Select Poems from the Hesperides: Or, Works Both Human and Divine

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J. Gutch, 1810 - 253 Seiten
 

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Seite 134 - TO BLOSSOMS FAIR pledges of a fruitful tree, Why do ye fall so fast ? Your date is not so past, But you may stay yet here awhile, To blush and gently smile, And go at last.
Seite 44 - Come, my Corinna, come ; and, coming, mark How each field turns a street, each street a park Made green, and trimm'd with trees ; see how Devotion gives each house a bough, Or branch ; each porch, each door, ere this, An ark, a tabernacle is Made up of whitethorn neatly interwove, As if here were those cooler shades of love.
Seite 95 - You haste away so soon; As yet the early-rising Sun Has not attain'd his noon. Stay, stay Until the hasting day Has run But to the even-song; And, having pray'd together, we Will go with you along. We have short time to stay, as you, We have as short a Spring ; As quick a growth to meet decay As you, or any thing.
Seite 45 - And some have wept, and woo'd, and plighted troth, And chose their priest, ere we can cast off sloth : Many a green-gown has been given ; Many a kiss, both odd and even : Many a glance, too, has been sent From out the eye, love's firmament : Many a jest told of the keys betraying This night, and locks pick'd : — yet we're not a Maying.
Seite 44 - To come forth like the spring-time fresh and green, And sweet as Flora. Take no care For jewels for your gown or hair : Fear not ; the leaves will strew Gems in abundance upon you : Besides, the childhood of the day has kept, Against you come, some orient pearls unwept.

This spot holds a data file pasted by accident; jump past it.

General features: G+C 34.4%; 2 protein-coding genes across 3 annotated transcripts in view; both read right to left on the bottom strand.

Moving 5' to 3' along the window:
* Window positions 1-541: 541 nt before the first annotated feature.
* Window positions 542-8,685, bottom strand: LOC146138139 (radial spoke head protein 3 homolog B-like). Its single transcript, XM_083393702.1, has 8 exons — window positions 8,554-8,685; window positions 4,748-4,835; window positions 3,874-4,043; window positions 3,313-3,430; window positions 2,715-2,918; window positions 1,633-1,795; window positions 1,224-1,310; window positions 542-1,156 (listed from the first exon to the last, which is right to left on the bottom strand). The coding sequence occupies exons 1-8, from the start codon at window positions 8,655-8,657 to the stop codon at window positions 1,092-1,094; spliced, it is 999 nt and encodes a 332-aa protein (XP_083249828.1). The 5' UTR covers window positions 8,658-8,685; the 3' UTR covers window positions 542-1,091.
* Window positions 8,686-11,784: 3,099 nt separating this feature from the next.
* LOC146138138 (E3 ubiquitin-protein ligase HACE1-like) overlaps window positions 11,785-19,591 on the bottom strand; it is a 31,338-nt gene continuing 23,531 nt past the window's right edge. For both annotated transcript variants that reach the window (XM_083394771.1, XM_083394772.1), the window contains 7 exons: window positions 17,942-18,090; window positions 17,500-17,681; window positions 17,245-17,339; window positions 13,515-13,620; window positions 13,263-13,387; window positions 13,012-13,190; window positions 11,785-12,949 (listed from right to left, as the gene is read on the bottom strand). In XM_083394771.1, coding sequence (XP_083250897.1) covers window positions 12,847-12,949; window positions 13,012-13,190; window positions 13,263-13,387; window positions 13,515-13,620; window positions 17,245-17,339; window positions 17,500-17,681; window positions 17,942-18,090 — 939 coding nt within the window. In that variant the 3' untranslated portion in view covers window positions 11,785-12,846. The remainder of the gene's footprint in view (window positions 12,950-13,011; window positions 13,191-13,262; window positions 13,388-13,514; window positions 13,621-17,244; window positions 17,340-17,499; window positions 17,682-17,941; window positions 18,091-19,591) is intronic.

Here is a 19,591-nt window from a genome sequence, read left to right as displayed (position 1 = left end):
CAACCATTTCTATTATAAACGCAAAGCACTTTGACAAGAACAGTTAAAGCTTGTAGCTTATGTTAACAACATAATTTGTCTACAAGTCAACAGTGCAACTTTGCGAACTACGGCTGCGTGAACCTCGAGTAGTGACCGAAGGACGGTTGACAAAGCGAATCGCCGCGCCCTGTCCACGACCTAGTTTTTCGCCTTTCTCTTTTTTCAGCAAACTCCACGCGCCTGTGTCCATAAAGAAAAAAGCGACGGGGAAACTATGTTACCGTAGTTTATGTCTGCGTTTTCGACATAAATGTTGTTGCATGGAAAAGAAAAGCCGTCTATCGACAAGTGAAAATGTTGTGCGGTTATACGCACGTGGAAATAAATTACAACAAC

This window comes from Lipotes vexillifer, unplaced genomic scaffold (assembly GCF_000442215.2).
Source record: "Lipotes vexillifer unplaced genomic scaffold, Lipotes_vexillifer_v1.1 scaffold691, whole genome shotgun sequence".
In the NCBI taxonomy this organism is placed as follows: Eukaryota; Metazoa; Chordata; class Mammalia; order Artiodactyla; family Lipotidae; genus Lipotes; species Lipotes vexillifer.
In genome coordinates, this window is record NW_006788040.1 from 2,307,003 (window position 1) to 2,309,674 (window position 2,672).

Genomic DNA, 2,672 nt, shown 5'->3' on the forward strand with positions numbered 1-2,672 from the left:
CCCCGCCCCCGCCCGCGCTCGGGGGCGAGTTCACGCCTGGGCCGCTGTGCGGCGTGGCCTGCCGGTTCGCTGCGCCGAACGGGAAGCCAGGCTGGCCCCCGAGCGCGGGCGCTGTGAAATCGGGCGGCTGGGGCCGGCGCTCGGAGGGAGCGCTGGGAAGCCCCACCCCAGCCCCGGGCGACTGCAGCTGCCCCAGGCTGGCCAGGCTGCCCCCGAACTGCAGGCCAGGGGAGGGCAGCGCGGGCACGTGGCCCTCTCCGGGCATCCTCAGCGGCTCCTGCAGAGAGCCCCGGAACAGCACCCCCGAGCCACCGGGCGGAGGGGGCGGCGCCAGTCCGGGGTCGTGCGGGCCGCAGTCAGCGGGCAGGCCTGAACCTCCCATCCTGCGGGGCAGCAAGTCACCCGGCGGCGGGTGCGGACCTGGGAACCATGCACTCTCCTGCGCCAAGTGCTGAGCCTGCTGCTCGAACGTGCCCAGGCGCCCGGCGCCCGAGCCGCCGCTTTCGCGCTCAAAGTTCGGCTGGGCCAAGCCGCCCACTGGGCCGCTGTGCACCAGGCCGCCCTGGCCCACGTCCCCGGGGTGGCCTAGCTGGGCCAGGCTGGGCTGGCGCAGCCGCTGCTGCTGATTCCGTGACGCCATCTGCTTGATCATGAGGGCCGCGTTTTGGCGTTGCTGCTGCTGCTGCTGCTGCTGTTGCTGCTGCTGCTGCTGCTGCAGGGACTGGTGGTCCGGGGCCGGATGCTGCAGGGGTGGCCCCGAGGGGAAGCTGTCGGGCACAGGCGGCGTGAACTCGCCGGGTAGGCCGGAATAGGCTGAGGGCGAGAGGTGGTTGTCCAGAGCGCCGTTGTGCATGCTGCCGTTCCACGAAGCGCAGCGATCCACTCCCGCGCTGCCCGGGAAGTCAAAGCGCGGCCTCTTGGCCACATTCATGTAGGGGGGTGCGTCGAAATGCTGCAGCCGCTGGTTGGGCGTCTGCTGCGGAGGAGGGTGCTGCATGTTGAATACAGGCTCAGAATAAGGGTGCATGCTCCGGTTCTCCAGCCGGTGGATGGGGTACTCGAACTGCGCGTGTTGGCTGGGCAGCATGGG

Seite 160 - Her eyes the glow-worm lend thee, The shooting stars attend thee, And the elves also, Whose little eyes glow Like the sparks of fire, befriend thee.
Seite 81 - To MEADOWS. Ye have been fresh and green, Ye have been fill'd with flowers ; And ye the walks have been Where maids have spent their hours. You have beheld how they With wicker arks did come, To kiss and bear away The richer cowslips home.
Seite 15 - Ribbons to flow confusedly: A winning wave, deserving note, In the tempestuous petticoat: A careless shoe-string, in whose tie I see a wild civility: Do more bewitch me than when art Is too precise in every part.
Seite 73 - About the cart hear how the rout Of rural younglings raise the shout, Pressing before, some coming after, Those with a shout, and these with laughter. Some bless the cart, some kiss the sheaves, Some prank them up with oaken leaves...
Seite 81 - E'en death to die for thee. Thou art my life, my love, my heart, The very eyes of me: And hast command of every part, To live and die for thee.

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